A TECHNIQUE DRIVEN Blog dedicated to mastery of surface design techniques. First we dye, overdye, paint, stitch, resist, tie, fold, silk screen, stamp, thermofax, batik, bejewel, stretch, shrink, sprinkle, Smooch, fuse, slice, dice, AND then we set it on fire using a variety of heat tools.

Friday, September 23, 2016

african indigo textiles

More inspirational photos from a program given by Matthew Scheiner, Director of the Gallery Jatad in Houston.  The gallery features fine traditional African art and contemporary works on paper.  They have a Facebook page and are open by appointment. 

The pieces he brought to our guild meeting were impressive.  You can see the audience was in awe and cameras were aimed at this one from all directions. 

Close-ups of the same cloth. 

A similar design with additional natural color added. 

I can almost see all the needle marks on this one to figure out how the stitching was done.
"Adire are indigo resist dyed cotton cloths that were made by women throughout Yorubaland" according to the Victoria and Albert Museum site - click here to read the entire article.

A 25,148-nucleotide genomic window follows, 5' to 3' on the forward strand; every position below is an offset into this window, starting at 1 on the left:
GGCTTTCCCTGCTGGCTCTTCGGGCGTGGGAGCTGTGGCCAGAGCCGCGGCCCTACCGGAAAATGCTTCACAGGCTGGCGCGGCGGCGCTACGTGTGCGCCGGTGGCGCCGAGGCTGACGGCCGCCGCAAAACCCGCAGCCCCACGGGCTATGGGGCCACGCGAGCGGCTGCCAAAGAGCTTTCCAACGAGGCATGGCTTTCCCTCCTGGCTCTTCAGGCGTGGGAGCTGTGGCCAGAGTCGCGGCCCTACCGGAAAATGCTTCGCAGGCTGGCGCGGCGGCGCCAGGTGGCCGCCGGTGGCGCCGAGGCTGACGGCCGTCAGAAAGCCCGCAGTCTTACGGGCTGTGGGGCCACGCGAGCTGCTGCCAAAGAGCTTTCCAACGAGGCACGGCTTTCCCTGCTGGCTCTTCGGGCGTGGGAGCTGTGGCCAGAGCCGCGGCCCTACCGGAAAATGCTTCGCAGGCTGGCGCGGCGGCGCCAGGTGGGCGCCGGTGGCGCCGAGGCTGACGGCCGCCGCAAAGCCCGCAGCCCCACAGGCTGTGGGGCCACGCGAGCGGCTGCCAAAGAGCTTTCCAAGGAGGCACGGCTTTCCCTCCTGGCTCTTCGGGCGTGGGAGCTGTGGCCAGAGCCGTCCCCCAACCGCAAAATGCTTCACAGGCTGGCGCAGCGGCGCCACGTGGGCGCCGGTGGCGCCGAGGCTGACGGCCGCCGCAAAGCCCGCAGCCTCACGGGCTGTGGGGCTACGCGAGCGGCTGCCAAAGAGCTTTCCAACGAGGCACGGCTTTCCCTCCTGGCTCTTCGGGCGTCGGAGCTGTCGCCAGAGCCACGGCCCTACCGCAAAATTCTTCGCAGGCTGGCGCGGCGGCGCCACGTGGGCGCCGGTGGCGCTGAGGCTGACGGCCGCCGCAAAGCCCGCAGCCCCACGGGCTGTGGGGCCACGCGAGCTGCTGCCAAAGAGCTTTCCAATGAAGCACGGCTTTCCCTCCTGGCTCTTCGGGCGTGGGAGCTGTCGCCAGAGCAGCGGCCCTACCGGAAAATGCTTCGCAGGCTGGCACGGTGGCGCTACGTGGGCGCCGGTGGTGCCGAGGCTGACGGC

This is a different textile and I didn't make note of the pigment or dye used to create the rosy areas.   I love the texture retained after the stitching was removed.

Another fabric with similar design and colors but smoothed to show the stitching lines.

More stitching and clamping techniques next time when we dive deeper into the indigo vat.  


  1. Where and what is the guild you mentioned ?

  2. The first photo made me think: could I use soy wax to resist the indigo? I would need to wash it out with hot water after the indigo had oxidized... would that hurt the indigo?

  3. Unknown: The guild is the Contemporary Handweavers of Houston and their website is weavehouston.org - thanks for asking!

    Judy: I think soy wax would be good experiment! It is soluble in hot water and soap so it might not give you really sharp edges. The first dip into indigo should be 10 to 15 minutes (according to some practitioners) and that might begin to soften the soy wax. You might try rinsing in ice cold water between indigo dips to reharden the soy wax. Let us know how it works! Photograph the process so you'll know if you've lost any of your design details. Washing the cloth with hot water won't hurt the indigo as far as I know, but you really don't have to rush the wax removal, do you? Let the cloth mature and stabilize a bit... time is said to be the best way to "set" the indigo.


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